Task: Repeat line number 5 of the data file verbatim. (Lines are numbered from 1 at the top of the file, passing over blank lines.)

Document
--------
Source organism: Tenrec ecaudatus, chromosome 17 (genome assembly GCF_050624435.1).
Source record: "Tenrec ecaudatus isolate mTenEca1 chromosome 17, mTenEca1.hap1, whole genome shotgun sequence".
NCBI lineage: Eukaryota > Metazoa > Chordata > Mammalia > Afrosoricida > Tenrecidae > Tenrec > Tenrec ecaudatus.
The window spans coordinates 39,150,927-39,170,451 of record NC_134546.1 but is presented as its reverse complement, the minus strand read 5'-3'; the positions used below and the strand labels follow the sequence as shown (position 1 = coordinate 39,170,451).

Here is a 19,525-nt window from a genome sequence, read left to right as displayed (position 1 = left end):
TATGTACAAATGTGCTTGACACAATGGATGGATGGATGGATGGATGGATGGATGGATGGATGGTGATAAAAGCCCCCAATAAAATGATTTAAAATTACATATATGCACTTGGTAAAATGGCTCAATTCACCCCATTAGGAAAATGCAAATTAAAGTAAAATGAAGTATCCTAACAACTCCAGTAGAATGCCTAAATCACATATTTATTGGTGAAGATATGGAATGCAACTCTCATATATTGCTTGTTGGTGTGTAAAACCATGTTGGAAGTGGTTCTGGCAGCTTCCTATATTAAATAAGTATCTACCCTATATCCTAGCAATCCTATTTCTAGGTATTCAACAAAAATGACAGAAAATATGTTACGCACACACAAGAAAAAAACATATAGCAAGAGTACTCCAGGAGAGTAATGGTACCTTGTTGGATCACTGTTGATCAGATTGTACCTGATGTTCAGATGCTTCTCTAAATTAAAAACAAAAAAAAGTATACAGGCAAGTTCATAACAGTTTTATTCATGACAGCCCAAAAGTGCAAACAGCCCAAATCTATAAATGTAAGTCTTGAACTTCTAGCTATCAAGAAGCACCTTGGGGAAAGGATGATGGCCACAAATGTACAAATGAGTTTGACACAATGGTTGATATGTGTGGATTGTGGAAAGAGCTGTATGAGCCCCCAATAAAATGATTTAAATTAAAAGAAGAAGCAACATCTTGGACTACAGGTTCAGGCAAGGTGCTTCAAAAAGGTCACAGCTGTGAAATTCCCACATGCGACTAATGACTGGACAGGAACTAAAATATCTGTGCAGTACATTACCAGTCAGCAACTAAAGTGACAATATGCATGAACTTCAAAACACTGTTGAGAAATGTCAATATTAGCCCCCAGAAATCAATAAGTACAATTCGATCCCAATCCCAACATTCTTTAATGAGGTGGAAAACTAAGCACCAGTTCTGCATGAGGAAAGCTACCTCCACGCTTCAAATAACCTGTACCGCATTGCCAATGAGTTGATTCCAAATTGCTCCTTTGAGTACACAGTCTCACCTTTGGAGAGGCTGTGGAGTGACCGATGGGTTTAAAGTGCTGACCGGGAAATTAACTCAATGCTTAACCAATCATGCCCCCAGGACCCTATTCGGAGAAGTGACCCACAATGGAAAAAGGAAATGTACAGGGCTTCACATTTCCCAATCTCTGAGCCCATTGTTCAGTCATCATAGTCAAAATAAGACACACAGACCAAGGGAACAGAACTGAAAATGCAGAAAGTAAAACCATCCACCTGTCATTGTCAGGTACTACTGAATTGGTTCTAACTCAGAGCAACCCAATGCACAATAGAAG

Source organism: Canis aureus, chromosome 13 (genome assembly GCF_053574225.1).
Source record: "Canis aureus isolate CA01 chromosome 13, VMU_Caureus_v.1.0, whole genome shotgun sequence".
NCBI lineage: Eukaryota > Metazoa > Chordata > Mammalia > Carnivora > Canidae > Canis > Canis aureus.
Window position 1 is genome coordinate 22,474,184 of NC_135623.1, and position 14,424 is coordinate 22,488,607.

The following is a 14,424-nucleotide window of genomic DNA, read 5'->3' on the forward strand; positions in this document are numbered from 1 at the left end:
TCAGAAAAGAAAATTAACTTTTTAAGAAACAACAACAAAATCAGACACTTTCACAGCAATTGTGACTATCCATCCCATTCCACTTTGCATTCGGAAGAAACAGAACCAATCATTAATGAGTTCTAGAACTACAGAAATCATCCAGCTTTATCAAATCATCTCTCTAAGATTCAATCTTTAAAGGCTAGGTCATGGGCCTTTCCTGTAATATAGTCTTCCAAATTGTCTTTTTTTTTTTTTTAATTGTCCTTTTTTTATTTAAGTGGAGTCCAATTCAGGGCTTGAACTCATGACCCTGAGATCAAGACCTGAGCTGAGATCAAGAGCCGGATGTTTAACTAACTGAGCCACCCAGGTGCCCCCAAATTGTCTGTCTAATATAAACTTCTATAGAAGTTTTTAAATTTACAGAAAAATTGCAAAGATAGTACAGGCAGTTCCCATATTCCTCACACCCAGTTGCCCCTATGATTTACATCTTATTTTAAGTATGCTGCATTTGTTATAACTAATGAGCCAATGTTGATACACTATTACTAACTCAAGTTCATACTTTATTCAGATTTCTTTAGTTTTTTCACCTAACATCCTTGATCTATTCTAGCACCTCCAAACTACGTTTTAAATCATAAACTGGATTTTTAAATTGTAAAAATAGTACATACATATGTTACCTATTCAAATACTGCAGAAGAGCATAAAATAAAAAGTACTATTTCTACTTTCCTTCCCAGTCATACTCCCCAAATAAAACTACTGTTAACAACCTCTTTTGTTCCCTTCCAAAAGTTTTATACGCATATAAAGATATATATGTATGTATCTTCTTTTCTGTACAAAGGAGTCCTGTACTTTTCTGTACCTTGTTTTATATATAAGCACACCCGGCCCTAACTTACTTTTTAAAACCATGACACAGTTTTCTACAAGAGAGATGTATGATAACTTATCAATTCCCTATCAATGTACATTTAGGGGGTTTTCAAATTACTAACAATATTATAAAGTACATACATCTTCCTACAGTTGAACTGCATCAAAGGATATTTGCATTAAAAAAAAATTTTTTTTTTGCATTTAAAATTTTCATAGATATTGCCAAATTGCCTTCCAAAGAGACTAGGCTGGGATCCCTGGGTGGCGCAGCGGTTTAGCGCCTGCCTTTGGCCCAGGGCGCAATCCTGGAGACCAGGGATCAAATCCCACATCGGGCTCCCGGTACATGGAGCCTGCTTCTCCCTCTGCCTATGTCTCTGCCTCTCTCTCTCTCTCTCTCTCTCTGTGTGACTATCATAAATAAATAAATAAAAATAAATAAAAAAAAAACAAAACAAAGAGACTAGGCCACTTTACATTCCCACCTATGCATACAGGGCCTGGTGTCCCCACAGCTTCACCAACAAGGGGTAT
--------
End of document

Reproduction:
Here is a 19,525-nt window from a genome sequence, read left to right as displayed (position 1 = left end):